- A 27 years old lady
- Presented with recent onset seizure and headache
- Otherwise no neurological deficit
- There is a heterogenous mass at left parasagittal region (yellow arrows)
- It is on hypointense to gray matter on T1WI and iso to hyperintense on T2WI. It shows avid homogenous enhancement post contrast.
- Posterior to the lesion is a rounded lesion which is isointense on T1 and T2WI (red arrows). Prominent flow void regions are seen within it. No enhancement post contrast and blooming artifacts on hemo sequences.
- Dural tail sign is seen.
- There is marked perilesional odema causing midline shift to the right side.
- No hydrocephalus. No other area of leptomeningeal enhancement.
- Macroscopic: Specimen labeled as tumor and bone
- Microscopic: Section shows fragments of tumour tissue with a few fragments of fibrous tissue, adipose tissue and striated muscle fibres. The tumour cells are in sheets with marked tumour necrosis and focal areas of haemorrhage. Many thin-walled vessels seen and few are dilated. The tumour cells are round to polygonal and exhibit hyperchromatic nuclei with eosinophilic cytoplasm. Mitotic figures are seen (~ 4 per 10 high power field). Sections from the skull bone show cellular ovoid, elongated and spindly neoplastic cell infiltration in some of the marrow spaces. The mitotic count is eight per ten high power field. Prominent vascular slit-like spaces are seen. Psammoma bodies are not seen.
- Immunohistochemical for tumour cells show intense positivity for CD99, BCl-2 and negative staining for EMA and CD34.The CD34 highlights the numerous blood vessels. Ki-67 shows a proliferative index of 40%. For bone specimen shows the neoplastic cells are negative for PR, ER, E-cadherin, Bcl-2, EMA (repeat), Factor VIII, NSE and Synaptophysin. Reticulin staining shows pericellular reticulin staining in most of the tumour cells.
- Interpretation: Hemangiopericytoma with infiltration to bone marrow and pericranium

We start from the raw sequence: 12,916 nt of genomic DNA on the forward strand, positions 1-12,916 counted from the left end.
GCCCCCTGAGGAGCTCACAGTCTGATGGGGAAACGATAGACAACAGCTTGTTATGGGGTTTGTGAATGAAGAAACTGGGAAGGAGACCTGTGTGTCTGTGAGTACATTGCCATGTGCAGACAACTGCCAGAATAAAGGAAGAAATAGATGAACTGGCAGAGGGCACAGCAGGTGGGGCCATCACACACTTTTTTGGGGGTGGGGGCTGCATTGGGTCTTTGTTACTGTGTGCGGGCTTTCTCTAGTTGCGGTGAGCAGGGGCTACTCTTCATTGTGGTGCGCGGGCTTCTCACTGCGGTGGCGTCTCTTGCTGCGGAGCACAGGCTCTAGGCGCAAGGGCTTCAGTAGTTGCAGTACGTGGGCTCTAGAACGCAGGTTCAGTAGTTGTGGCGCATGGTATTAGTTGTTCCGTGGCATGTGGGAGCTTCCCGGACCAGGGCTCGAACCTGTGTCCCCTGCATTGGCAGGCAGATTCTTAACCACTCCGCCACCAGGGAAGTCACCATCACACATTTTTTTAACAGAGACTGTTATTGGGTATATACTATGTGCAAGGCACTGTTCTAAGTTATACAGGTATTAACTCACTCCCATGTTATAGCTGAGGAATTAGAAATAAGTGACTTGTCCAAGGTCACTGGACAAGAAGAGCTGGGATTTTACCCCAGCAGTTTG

Diagnosis: Hemangiopericytoma Grade III lesion
- Hemangiopericytoma is also known as meningeal hemangiopericytoma
- Previously it is also called ‘angioblastic meningioma’.
- It is a highly cellular and vascularized mesenchymal tumour and almost always attached to dura. Commonly involve falx, tentorium or dural sinuses.
- It mimics meningioma however no calcification or hyperostosis seen.
- It shows marked enhancement and dural tail seen in about 50% of cases.
- It commonly occurs in 4th to 6th decades, mean age is 43 years.
- Size of lesion is variable; 2-9 cm, mostly >4 cm.
- On CT scan seen as hyperdense extra axial mass with surrounding oedema. Low density cystic or necrotic areas are common. No calcification or hyperostosis.
- MRI on T1WI may be isointense to gray matter with areas of flow void. T2WI heterogenous isointense mass with prominent flow voids, surrounding oedema and typical mass effect. Post contrast shows marked enhancement, often heterogenous and central necrosis may be seen.
- May be indistinguishable with meningioma. Lymphoma and dural metastasis may show similar radiological features but more commonly multifocal and flow voids are absent.
Progress of patient:
- Presented again 3 years after treatment with complaint of back pain and weakness
- MRI shows a small lesion in the brain suggestive of recurrence and metastasis to spine